Am I a Dutch tax resident?

Do you need to file a migration tax form? Bear in mind that even if you are not a Dutch tax resident, you may still have Dutch tax liabilities, as a foreign tax payer. The Dutch Tax Authorities (“DTA”) has internal guidelines on how to decide if - and thus when - you have become a resident of the Netherlands for tax purposes. 

It is all based on the facts and circumstances and following, the tax residency definitions are highly relevant for your income tax position, but also for e.g. gift or inheritance taxes. In other words, it can make the difference between a tax payment or a refund. 

Dual residency

First, what if two countries claim that you have to pay your taxes in that respective state? Your tax residency has direct impact on whether you are fully liable for your local sourced income or your worldwide income. If available and applicable, tax treaties are there to avoid double taxation. As such they allocate the right to levy taxes between countries. This also means that if both states claim your tax residency, the tax treaty may help. And again, most of the time facts and circumstances are leading. If you have doubts on where you live (or where the DTA thinks you reside, please do let us know and we will assist you further by guiding you through the relevant decisions.  

Dutch regulations

In case of doubt – or an audit - the DTA will initially check whether you live in the Netherlands according to Dutch policies. Translated this will mean that it is checked where you have durably settled, i.e. have your centre of your social life and where you have most residential ties. Now, which facts are relevant? For example:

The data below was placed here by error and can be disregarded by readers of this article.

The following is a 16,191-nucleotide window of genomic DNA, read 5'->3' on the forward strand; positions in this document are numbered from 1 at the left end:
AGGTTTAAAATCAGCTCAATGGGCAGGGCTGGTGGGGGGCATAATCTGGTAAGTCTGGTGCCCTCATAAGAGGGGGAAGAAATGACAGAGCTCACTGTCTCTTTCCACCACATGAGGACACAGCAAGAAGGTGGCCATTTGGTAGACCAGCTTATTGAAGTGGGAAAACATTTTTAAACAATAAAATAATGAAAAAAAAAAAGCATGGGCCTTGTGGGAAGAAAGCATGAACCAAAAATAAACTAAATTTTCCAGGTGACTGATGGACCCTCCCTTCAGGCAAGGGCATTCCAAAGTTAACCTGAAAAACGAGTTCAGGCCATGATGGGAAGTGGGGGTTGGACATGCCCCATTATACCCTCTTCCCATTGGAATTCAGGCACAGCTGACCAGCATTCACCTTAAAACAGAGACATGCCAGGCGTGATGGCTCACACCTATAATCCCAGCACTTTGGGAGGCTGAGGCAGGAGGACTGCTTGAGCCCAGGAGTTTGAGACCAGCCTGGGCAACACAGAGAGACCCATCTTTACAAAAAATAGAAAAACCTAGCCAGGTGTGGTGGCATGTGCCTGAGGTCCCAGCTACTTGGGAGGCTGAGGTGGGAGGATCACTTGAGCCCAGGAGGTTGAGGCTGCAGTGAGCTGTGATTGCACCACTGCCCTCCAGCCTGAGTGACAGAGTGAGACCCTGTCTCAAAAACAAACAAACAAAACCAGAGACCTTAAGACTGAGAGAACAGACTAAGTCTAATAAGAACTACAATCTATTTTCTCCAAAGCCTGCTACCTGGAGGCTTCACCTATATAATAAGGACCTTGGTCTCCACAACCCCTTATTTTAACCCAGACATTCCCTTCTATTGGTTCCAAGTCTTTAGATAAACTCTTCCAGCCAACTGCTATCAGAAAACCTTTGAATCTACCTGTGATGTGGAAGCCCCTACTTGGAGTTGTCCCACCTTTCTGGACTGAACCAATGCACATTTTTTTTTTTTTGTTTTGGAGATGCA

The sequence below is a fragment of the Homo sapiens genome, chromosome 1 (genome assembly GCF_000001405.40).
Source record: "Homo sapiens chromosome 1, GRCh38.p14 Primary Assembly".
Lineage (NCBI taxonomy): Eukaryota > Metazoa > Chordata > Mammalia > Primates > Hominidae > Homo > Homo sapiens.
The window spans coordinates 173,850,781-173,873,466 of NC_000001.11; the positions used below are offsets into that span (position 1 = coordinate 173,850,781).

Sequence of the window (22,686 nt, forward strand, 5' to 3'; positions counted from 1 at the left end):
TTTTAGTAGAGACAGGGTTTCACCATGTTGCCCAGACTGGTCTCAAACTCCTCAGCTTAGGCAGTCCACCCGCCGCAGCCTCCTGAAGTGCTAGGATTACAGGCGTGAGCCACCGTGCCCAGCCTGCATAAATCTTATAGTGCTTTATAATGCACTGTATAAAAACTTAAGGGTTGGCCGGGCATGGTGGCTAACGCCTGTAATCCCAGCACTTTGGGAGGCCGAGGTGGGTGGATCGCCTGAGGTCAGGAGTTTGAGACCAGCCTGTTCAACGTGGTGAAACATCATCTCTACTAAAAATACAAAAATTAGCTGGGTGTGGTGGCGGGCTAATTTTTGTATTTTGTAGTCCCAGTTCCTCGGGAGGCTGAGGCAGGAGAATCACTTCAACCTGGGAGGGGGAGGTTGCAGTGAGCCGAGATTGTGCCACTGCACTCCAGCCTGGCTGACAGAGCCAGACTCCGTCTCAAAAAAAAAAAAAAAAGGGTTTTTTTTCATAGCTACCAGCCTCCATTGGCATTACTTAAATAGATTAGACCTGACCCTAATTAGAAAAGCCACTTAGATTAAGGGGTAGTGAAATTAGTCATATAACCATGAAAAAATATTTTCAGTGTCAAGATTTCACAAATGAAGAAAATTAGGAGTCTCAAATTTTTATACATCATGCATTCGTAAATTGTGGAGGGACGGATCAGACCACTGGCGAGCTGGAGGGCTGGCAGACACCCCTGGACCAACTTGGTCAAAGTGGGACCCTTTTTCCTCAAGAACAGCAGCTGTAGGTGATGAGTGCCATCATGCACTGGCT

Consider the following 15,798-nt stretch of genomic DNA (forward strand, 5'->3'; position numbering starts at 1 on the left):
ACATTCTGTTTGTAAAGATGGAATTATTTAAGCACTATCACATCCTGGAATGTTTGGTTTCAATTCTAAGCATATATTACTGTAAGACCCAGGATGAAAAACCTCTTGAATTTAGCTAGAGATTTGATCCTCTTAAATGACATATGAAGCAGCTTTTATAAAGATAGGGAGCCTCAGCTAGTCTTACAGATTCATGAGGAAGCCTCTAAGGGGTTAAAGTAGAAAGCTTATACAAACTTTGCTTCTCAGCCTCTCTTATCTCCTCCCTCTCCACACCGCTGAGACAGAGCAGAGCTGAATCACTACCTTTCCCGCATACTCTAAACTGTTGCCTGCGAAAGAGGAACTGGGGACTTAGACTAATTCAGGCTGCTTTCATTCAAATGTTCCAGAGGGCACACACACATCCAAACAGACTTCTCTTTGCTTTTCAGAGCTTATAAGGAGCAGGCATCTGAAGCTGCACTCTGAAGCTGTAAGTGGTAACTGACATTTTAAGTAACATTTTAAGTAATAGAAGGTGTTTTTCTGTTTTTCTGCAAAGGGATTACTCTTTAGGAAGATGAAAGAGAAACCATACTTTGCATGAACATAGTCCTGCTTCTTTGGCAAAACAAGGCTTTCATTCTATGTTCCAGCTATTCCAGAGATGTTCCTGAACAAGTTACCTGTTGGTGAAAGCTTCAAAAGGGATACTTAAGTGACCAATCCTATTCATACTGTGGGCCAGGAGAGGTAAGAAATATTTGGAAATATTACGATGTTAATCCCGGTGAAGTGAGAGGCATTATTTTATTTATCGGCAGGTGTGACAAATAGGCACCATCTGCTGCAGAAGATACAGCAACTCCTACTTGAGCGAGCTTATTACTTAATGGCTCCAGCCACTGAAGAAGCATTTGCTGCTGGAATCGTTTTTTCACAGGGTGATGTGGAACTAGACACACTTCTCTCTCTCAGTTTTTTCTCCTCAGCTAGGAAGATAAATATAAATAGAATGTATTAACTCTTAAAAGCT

• Where do you rent or own a place that functions as your primary dwelling? 
  • Where are your closest family members, children and/or friends located; 
  • What location does your employment contract state?
  • Where do you have your subscriptions, such as a newspaper or church visits; 
  • Where have you been registered? 
  • Where do you have you business connections?
  • Where are your assets located? 
  • Where is your bank located? 
  • Where do you pay your electric bills? 
  • What do your flight tickets indicate? 
  • Where do you spend your money? 
  • What is you nationality? 
  • Et cet..

It is good to bear in mind that this list is not limited nor ranked. Eventually all facts are relevant and will be taken into account by your tax inspector. 

Challenged registration

The above also implies that where you are registered (at the municipality c.q. in the “BRP, “Basisregistratie Personen”) is never decisive. Also having a Dutch tax ID number (“BSN” “Burgerservicenumber”) is just an indicator. For the DTA it will be a start for an assumption, but it can never stand alone for a formal decision. Therefore you have always the opportunity to challenge such a decision. Now, if at any time the tax inspector or a foreign tax inspector doubts your residency indeed (or challenge a form that you have filed), you are obliged to provide them with the requested proof (such as your electric bills). 

It goes without saying that we often advise on tax residency issues. We will guide you through the process of providing the information to the DTA if necessary. 

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